By ERWIN CHLANDA
Bush work, the bread and butter for many local builders, will be further decimated by initiatives announced by Chief Minister Adam Giles today, which are punitive, unrealistic, and put the future of the construction industry in The Centre at serious risk.
So says a local builder speaking on the condition of not being named.
He says the new Aboriginal Affairs Strategy, that requires 70% of all contracts for civil and construction projects under $5 million in remote Aboriginal communities go to local Aboriginal businesses by next year, will blow the lid off anger in the industry that has been simmering during the implementation of steps leading up to that regime.
“We’ve set a number of ambitious employment targets and policies including doubling public sector Indigenous employment from 1800 to 3600 employees by 2020, and initiating Aboriginal employment requirements for all Government infrastructure contracts above $500,000,” says Mr Giles.
The source says the Chief Minister’s policy is assuming there is an Aboriginal construction industry which in fact doesn’t exist, a skill base that is still largely absent; there will be a blow-out in pay for the few Indigenous people who do have skills and that will in turn escalate what non-Indigenous people will charge.
This is how it works: The government has placed “10% provisional sum” on all construction works over $500,000.
So a job that the Government estimates to be worth $1m will have an extra line in the tender price called “Indigenous Employment Provisional Sum $100,000”.
According to the source, the government’s intention is that the industry will price the job as normal, win the job and then utilise the Provisional Sum (PS) sum as a “bonus”.
All Indigenous labour costs on the job would be refunded to the builder from the PS sum amount, intended by the government to be a bonus for using Indigenous workers.
“But in the cut throat commercial construction market this doesn’t work,” says the source.
“We tried it and lost every job as other firms deducted the PS amounts from their tenders.”
Yet that strategy is leading to catastrophic failures, says the source: “Indigenous workers have a much lower skill level, but to qualify for the PS a quota of Indigenous workers, usually one-third, must be employed.
“The cost of this inflated staff number makes the job a money loser.
“Head contractors are naturally passing a proportionate amount of the risk down to sub-contractors, which is quite upsetting for them, but there is simply no option,” says the source.
There are many other challenges, including legal issues, according to the source:–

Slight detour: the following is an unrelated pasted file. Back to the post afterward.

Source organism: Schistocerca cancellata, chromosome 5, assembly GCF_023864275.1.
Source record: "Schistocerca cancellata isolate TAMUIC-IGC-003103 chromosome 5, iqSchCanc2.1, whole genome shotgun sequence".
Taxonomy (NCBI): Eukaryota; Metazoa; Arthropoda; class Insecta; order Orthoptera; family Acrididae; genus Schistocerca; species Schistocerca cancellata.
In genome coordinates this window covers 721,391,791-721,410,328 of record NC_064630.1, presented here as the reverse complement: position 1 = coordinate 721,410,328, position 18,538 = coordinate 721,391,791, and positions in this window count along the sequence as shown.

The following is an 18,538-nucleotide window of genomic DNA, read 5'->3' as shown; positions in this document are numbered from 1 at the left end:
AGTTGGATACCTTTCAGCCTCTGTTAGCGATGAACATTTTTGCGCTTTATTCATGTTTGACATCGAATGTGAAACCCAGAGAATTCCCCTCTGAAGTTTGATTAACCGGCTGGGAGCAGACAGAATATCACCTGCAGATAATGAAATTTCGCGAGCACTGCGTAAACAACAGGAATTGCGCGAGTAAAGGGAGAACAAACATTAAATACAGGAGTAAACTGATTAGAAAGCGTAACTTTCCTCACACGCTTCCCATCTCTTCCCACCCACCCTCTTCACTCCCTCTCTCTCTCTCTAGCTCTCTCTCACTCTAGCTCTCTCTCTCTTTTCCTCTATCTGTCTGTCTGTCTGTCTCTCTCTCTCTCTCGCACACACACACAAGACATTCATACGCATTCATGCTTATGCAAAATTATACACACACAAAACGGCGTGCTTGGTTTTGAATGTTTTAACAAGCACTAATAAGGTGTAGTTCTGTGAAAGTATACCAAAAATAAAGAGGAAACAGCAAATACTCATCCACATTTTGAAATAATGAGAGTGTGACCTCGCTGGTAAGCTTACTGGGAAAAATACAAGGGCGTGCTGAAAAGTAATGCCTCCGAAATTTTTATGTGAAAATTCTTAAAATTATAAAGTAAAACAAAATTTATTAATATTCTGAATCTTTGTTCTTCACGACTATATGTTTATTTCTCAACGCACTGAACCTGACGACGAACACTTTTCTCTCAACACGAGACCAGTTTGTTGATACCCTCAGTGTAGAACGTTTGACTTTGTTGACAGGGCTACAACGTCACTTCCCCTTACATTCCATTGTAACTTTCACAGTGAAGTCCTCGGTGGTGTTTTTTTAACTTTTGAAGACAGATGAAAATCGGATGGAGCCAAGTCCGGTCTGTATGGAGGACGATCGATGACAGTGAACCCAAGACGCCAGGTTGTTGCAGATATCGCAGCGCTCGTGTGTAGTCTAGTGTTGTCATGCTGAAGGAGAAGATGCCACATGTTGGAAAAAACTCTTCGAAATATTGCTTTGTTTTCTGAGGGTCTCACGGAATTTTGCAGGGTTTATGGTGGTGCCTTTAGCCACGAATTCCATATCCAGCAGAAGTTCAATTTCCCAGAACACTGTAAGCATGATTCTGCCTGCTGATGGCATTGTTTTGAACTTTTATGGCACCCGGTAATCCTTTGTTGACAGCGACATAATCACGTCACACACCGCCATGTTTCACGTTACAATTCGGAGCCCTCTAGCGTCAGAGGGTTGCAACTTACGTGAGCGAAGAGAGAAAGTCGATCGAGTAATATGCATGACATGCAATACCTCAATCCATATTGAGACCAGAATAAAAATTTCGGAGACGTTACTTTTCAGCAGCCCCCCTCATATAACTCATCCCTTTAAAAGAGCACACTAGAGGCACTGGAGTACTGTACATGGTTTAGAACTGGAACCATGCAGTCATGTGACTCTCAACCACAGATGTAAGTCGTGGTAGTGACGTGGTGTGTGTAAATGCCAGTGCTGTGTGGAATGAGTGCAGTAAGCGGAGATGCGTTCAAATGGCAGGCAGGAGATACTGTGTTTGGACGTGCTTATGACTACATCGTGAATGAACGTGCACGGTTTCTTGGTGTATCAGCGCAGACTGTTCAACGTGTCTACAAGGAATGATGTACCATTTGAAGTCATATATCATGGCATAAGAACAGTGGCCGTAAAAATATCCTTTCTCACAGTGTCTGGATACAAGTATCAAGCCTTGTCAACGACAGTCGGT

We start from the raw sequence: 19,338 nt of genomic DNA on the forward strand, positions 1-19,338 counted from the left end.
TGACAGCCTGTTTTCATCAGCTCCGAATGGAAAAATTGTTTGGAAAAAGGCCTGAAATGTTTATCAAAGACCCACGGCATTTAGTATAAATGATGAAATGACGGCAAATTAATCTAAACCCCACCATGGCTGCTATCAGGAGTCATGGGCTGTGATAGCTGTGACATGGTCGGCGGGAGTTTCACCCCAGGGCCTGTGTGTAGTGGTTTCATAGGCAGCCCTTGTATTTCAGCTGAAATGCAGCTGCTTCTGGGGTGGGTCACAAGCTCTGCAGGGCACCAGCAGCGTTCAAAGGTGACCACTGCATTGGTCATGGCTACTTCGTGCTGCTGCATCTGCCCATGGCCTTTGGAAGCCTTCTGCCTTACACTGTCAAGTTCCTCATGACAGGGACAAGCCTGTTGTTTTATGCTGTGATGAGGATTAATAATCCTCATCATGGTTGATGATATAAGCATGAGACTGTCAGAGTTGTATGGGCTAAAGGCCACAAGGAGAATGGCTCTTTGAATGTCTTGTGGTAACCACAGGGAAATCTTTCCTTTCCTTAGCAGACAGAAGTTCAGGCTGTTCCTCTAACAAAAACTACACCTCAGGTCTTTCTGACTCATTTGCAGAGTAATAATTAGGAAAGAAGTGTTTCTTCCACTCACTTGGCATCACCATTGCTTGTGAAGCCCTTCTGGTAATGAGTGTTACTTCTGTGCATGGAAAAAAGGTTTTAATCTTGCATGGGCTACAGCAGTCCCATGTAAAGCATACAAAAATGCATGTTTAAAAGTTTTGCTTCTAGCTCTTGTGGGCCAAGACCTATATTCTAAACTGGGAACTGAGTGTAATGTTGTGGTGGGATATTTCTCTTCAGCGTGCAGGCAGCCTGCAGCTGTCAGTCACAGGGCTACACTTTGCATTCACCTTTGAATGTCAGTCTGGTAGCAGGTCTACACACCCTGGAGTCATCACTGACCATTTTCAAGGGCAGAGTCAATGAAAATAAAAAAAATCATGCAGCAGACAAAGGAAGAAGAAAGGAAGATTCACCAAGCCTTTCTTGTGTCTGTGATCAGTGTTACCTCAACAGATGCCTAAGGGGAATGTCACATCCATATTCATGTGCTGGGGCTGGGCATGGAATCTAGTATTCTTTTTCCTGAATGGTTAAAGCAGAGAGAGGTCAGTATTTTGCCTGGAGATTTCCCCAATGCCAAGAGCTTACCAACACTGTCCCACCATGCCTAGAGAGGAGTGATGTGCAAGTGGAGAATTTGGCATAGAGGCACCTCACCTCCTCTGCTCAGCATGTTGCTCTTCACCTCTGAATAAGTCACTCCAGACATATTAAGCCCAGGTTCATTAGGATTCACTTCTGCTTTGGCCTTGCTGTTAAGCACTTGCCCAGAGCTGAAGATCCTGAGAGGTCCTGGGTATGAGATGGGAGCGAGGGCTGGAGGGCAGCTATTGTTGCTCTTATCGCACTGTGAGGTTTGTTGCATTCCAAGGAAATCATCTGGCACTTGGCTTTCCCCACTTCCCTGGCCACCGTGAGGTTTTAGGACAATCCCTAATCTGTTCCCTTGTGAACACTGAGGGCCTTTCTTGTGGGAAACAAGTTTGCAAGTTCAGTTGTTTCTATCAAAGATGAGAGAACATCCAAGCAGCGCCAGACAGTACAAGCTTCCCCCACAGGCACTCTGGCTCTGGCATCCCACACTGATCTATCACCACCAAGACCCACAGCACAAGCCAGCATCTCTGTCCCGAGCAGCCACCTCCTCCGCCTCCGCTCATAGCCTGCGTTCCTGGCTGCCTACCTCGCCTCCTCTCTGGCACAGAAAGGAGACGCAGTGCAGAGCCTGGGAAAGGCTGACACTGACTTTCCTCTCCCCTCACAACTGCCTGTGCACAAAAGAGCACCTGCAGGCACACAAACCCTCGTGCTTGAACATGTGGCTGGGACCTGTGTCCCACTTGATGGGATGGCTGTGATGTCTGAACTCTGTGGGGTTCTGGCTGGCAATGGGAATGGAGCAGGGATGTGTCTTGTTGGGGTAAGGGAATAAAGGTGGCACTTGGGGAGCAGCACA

• The small pool of skilled Indigenous staff has resulted in massive increases of their demands, leading to exorbitant rates.
• Non-Indigenous staff get offended by being paid less “due to skin colour” and as such rightfully ask for a pay rise.
• Bidding companies compete for valuable Indigenous staff.
• Our core, long term staff often cannot be used because their work needs to be done by Indigenous workers.
• People are identifying as Indigenous and start claiming it to improve job prospects. This is completely predictable given the Government isn’t willing to test these claims.
• Any training not directly associated with the project cannot be claimed, so the Indigenous work force is not getting any more skilled than before.
• Companies are forced to employ on ethnicity not merit.
The source says two of his company’s Indigenous staff did not turn up today: “So they get let go and we have to recruit more.”
He says: “The government requires time sheets, pay slips, spread sheets, information on wages, super and so on.
“This is all strictly confidential information to which the NT Government has zero right to be given.
“Identifying someone’s ethnicity is in the same category as sexuality, religion and so on.
“The policy seems to have multiple inconsistencies with the Information Act,” says the source.
Predictably, Mr Giles has a different take on the scheme.
He says though it “576 Indigenous people have been employed on Government construction contracts since October 2014. Prior to this initiative, there were just 40.”
The source says this pure fabrication: “There have been no surveys about the number of Aboriginal people employed. There would have been hundreds more.
“We don’t ask anyone whether they are Aboriginal.”
Mr Giles says in a media release: “My Government strongly believes that the integral link between economic and cultural success is through local Aboriginal people gaining access to and participating in a local economy, and that’s what our Aboriginal Affairs Strategy is focussed on.”
PHOTO: Ingkerreke workers – archive.
By ERWIN CHLANDA